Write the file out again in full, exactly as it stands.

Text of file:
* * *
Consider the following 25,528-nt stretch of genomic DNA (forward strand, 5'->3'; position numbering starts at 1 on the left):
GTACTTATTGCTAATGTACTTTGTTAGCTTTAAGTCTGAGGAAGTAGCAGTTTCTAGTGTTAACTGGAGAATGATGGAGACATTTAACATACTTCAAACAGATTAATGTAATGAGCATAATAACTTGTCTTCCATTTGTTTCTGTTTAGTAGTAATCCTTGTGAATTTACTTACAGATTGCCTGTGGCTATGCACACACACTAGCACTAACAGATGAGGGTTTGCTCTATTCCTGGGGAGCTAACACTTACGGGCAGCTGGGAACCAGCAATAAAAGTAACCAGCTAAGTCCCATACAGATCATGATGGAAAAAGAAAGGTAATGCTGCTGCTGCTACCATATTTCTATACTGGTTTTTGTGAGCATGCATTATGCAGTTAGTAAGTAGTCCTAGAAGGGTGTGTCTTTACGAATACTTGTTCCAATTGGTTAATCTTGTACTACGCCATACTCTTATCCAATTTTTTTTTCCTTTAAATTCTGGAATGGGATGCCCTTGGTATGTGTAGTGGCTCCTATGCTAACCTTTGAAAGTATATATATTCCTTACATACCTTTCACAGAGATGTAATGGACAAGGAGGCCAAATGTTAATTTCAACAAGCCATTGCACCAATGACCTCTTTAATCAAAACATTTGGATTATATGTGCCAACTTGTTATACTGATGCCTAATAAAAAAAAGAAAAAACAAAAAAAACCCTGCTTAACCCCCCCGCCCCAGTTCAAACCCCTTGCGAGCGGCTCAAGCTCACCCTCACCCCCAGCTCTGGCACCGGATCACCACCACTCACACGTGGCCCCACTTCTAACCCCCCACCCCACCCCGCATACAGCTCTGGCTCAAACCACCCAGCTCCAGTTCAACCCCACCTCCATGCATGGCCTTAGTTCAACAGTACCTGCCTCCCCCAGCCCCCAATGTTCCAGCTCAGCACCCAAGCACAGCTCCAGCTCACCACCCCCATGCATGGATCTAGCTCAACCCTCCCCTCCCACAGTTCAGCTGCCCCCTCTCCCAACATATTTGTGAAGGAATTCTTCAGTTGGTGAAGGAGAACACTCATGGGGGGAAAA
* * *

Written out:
Consider the following 25,528-nt stretch of genomic DNA (forward strand, 5'->3'; position numbering starts at 1 on the left):
GTACTTATTGCTAATGTACTTTGTTAGCTTTAAGTCTGAGGAAGTAGCAGTTTCTAGTGTTAACTGGAGAATGATGGAGACATTTAACATACTTCAAACAGATTAATGTAATGAGCATAATAACTTGTCTTCCATTTGTTTCTGTTTAGTAGTAATCCTTGTGAATTTACTTACAGATTGCCTGTGGCTATGCACACACACTAGCACTAACAGATGAGGGTTTGCTCTATTCCTGGGGAGCTAACACTTACGGGCAGCTGGGAACCAGCAATAAAAGTAACCAGCTAAGTCCCATACAGATCATGATGGAAAAAGAAAGGTAATGCTGCTGCTGCTACCATATTTCTATACTGGTTTTTGTGAGCATGCATTATGCAGTTAGTAAGTAGTCCTAGAAGGGTGTGTCTTTACGAATACTTGTTCCAATTGGTTAATCTTGTACTACGCCATACTCTTATCCAATTTTTTTTTCCTTTAAATTCTGGAATGGGATGCCCTTGGTATGTGTAGTGGCTCCTATGCTAACCTTTGAAAGTATATATATTCCTTACATACCTTTCACAGAGATGTAATGGACAAGGAGGCCAAATGTTAATTTCAACAAGCCATTGCACCAATGACCTCTTTAATCAAAACATTTGGATTATATGTGCCAACTTGTTATACTGATGCCTAATAAAAAAAAGAAAAAACAAAAAAAACCCTGCTTAACCCCCCCGCCCCAGTTCAAACCCCTTGCGAGCGGCTCAAGCTCACCCTCACCCCCAGCTCTGGCACCGGATCACCACCACTCACACGTGGCCCCACTTCTAACCCCCCACCCCACCCCGCATACAGCTCTGGCTCAAACCACCCAGCTCCAGTTCAACCCCACCTCCATGCATGGCCTTAGTTCAACAGTACCTGCCTCCCCCAGCCCCCAATGTTCCAGCTCAGCACCCAAGCACAGCTCCAGCTCACCACCCCCATGCATGGATCTAGCTCAACCCTCCCCTCCCACAGTTCAGCTGCCCCCTCTCCCAACATATTTGTGAAGGAATTCTTCAGTTGGTGAAGGAGAACACTCATGGGGGGAAAA